Dr Younger’s research has made a significant contribution already to the field of Antarctic ecology, specifically with respect to how ice-dependent penguins and seals are likely to respond to climate change. In summary, Jane’s very practical work studied palaeological changes in populations of Antarctic ice-dependent predators and their environmental drivers. Her work also filled in gaps in scientific knowledge essential to the future of penguins and seals, for instance. The data sets produced by Jane are contributing dramatically both to the fields of ecology and evolution. In addition Dr Younger’s results, having been reported directly to the Australian Government, will contribute to this nation’s conservation and management policies for Antarctica.
2017 Doctoral Award
Dr Lavenia Ratnarajah
Dr Ratnarajah’s research focussed on the effects of natural iron fertilization by baleen whales and Antarctic krill on the Southern Ocean carbon cycle.
Dr Ratnarajah’s dissertation demonstrated that Antarctic krill acts as an efficient reservoir of Fe, with much of the consumed Fe being stored in the digestive organs and not incorporated into the muscle. Baleen whales then recycle the Fe stored in Antarctic krill through their diet and subsequent defecation. Although whale faecal material consists mostly of particulate Fe, the concentration of dissolved Fe in whale faecal material is comparable to marine ice and continental ice, but considerably higher than other sources in the region. This suggests that baleen whales could play an important role in recycling Fe to HNLC regions of the Southern Ocean.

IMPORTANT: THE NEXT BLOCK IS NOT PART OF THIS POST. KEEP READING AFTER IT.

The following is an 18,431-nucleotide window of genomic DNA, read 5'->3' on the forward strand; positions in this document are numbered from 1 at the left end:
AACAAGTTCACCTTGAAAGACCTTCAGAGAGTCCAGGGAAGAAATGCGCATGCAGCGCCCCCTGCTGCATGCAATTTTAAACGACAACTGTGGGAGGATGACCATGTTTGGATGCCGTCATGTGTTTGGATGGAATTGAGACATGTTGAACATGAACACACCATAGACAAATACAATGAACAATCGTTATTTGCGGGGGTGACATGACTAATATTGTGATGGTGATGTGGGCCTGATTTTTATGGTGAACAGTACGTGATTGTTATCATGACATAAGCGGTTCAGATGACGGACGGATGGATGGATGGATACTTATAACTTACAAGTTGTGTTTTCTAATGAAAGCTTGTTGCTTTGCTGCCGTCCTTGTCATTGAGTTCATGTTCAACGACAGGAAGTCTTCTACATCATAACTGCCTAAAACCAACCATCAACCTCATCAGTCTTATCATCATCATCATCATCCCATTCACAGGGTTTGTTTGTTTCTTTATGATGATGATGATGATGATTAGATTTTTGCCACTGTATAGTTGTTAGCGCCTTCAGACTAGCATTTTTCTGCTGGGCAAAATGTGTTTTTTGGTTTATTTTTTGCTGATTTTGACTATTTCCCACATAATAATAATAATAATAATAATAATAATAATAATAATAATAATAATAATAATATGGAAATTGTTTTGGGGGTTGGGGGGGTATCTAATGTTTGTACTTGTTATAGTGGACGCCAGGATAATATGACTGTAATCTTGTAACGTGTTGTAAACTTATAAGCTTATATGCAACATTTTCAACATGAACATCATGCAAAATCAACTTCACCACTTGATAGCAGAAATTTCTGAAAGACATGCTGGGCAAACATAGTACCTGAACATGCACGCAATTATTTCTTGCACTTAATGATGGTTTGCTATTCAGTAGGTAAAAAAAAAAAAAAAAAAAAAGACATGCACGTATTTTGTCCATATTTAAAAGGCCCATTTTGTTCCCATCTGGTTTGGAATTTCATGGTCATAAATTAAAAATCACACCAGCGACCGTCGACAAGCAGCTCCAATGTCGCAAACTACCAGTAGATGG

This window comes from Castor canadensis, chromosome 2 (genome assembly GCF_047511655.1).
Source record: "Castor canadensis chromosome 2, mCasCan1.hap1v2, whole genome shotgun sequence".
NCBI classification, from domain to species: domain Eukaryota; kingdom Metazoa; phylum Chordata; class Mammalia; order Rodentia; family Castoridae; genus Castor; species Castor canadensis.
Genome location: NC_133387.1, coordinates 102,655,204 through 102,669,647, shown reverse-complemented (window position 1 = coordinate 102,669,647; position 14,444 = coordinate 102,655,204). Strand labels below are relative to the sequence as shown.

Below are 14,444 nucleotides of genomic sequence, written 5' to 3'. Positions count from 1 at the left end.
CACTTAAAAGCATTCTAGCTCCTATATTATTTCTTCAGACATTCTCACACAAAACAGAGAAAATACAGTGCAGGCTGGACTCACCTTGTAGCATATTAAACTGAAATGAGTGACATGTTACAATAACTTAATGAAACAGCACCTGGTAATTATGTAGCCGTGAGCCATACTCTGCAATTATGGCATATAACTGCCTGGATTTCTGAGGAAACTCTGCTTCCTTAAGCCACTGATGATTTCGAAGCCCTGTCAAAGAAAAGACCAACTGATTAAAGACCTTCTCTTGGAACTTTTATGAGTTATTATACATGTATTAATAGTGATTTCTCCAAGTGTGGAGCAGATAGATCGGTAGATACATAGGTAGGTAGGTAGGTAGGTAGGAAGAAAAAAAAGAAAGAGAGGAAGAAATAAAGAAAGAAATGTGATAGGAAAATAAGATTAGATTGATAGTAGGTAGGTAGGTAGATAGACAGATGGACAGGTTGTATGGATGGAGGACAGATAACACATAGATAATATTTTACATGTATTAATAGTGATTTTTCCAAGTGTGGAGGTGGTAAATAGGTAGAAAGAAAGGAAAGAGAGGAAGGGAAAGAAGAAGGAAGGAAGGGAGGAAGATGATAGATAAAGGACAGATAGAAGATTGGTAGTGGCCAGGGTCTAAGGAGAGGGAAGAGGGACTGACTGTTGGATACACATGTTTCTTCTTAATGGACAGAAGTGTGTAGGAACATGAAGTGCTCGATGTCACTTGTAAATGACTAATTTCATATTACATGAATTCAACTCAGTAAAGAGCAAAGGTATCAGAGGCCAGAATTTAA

2017 M.R. Banks Medal
Prof Michael C Breadmore
Professor Breadmore is an outstanding scientist and scholar having been awarded three consecutive fellowships from the Australian Research Council and in August 2017 was awarded with a DSc by the University of Tasmania. He is also a proud Tasmanian who has made the deliberate decision to work in Tasmania for the majority of his career to date. His current work in the use of low cost additive manufacturing (i.e. 3D printing) for the production of new analytical devices is internationally recognized as leading new directions in the analytical sciences.
2017 The Royal Society of Tasmania medal
Distinguished Prof Ross R Large